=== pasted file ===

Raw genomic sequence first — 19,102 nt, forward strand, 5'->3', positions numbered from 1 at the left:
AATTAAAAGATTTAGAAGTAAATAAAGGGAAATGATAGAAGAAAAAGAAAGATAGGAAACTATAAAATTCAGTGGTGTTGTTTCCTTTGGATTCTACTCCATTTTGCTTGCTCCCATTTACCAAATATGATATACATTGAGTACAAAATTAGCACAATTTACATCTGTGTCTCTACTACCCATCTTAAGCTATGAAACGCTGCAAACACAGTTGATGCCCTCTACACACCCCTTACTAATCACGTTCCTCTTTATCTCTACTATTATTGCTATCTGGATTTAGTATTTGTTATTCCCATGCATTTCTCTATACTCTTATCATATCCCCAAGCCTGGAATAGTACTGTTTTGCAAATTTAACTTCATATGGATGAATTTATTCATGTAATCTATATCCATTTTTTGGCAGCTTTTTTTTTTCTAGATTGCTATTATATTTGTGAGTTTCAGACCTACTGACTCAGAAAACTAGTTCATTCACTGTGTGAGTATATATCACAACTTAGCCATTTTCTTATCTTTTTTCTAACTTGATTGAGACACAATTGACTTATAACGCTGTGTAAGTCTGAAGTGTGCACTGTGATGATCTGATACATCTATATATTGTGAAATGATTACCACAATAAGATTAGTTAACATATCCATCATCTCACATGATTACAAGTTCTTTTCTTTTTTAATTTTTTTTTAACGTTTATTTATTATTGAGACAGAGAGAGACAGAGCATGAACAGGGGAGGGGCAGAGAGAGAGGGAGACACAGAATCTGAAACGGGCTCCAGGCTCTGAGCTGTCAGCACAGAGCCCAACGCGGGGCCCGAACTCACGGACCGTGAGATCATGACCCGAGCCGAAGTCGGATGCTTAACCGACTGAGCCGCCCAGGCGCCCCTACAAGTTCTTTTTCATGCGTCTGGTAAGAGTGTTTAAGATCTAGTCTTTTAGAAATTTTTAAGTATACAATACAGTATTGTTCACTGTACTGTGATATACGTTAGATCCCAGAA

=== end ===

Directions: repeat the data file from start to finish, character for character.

Raw genomic sequence first — 19,102 nt, forward strand, 5'->3', positions numbered from 1 at the left:
AATTAAAAGATTTAGAAGTAAATAAAGGGAAATGATAGAAGAAAAAGAAAGATAGGAAACTATAAAATTCAGTGGTGTTGTTTCCTTTGGATTCTACTCCATTTTGCTTGCTCCCATTTACCAAATATGATATACATTGAGTACAAAATTAGCACAATTTACATCTGTGTCTCTACTACCCATCTTAAGCTATGAAACGCTGCAAACACAGTTGATGCCCTCTACACACCCCTTACTAATCACGTTCCTCTTTATCTCTACTATTATTGCTATCTGGATTTAGTATTTGTTATTCCCATGCATTTCTCTATACTCTTATCATATCCCCAAGCCTGGAATAGTACTGTTTTGCAAATTTAACTTCATATGGATGAATTTATTCATGTAATCTATATCCATTTTTTGGCAGCTTTTTTTTTTCTAGATTGCTATTATATTTGTGAGTTTCAGACCTACTGACTCAGAAAACTAGTTCATTCACTGTGTGAGTATATATCACAACTTAGCCATTTTCTTATCTTTTTTCTAACTTGATTGAGACACAATTGACTTATAACGCTGTGTAAGTCTGAAGTGTGCACTGTGATGATCTGATACATCTATATATTGTGAAATGATTACCACAATAAGATTAGTTAACATATCCATCATCTCACATGATTACAAGTTCTTTTCTTTTTTAATTTTTTTTTAACGTTTATTTATTATTGAGACAGAGAGAGACAGAGCATGAACAGGGGAGGGGCAGAGAGAGAGGGAGACACAGAATCTGAAACGGGCTCCAGGCTCTGAGCTGTCAGCACAGAGCCCAACGCGGGGCCCGAACTCACGGACCGTGAGATCATGACCCGAGCCGAAGTCGGATGCTTAACCGACTGAGCCGCCCAGGCGCCCCTACAAGTTCTTTTTCATGCGTCTGGTAAGAGTGTTTAAGATCTAGTCTTTTAGAAATTTTTAAGTATACAATACAGTATTGTTCACTGTACTGTGATATACGTTAGATCCCAGAA